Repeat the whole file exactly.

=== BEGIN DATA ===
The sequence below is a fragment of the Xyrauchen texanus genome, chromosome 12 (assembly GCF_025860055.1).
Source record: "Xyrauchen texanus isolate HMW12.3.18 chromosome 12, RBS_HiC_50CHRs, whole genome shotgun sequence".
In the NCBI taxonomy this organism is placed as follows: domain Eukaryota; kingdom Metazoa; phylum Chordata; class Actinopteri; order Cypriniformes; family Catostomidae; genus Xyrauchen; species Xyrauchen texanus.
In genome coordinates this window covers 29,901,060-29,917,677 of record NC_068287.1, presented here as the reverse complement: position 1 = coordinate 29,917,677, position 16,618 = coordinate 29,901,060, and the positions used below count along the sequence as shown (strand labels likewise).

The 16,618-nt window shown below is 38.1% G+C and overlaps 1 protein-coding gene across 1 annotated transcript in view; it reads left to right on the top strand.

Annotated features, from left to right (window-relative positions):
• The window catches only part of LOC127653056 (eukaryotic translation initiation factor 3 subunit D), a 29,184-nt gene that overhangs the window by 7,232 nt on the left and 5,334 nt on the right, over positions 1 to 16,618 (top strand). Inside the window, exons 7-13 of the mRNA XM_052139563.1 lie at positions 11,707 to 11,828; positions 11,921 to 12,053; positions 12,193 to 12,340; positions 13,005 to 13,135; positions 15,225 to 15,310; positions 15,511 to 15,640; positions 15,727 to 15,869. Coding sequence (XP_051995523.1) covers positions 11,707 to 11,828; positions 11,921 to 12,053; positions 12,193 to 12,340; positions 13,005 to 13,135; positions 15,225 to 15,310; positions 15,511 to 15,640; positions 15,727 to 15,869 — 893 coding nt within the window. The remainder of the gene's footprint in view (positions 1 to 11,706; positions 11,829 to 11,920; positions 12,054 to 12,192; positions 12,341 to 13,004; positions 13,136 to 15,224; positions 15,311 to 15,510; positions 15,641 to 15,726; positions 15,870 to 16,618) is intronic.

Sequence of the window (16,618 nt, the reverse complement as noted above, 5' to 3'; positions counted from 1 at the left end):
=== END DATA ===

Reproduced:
The sequence below is a fragment of the Xyrauchen texanus genome, chromosome 12 (assembly GCF_025860055.1).
Source record: "Xyrauchen texanus isolate HMW12.3.18 chromosome 12, RBS_HiC_50CHRs, whole genome shotgun sequence".
In the NCBI taxonomy this organism is placed as follows: domain Eukaryota; kingdom Metazoa; phylum Chordata; class Actinopteri; order Cypriniformes; family Catostomidae; genus Xyrauchen; species Xyrauchen texanus.
In genome coordinates this window covers 29,901,060-29,917,677 of record NC_068287.1, presented here as the reverse complement: position 1 = coordinate 29,917,677, position 16,618 = coordinate 29,901,060, and the positions used below count along the sequence as shown (strand labels likewise).

The 16,618-nt window shown below is 38.1% G+C and overlaps 1 protein-coding gene across 1 annotated transcript in view; it reads left to right on the top strand.

Annotated features, from left to right (window-relative positions):
• The window catches only part of LOC127653056 (eukaryotic translation initiation factor 3 subunit D), a 29,184-nt gene that overhangs the window by 7,232 nt on the left and 5,334 nt on the right, over positions 1 to 16,618 (top strand). Inside the window, exons 7-13 of the mRNA XM_052139563.1 lie at positions 11,707 to 11,828; positions 11,921 to 12,053; positions 12,193 to 12,340; positions 13,005 to 13,135; positions 15,225 to 15,310; positions 15,511 to 15,640; positions 15,727 to 15,869. Coding sequence (XP_051995523.1) covers positions 11,707 to 11,828; positions 11,921 to 12,053; positions 12,193 to 12,340; positions 13,005 to 13,135; positions 15,225 to 15,310; positions 15,511 to 15,640; positions 15,727 to 15,869 — 893 coding nt within the window. The remainder of the gene's footprint in view (positions 1 to 11,706; positions 11,829 to 11,920; positions 12,054 to 12,192; positions 12,341 to 13,004; positions 13,136 to 15,224; positions 15,311 to 15,510; positions 15,641 to 15,726; positions 15,870 to 16,618) is intronic.

Sequence of the window (16,618 nt, the reverse complement as noted above, 5' to 3'; positions counted from 1 at the left end):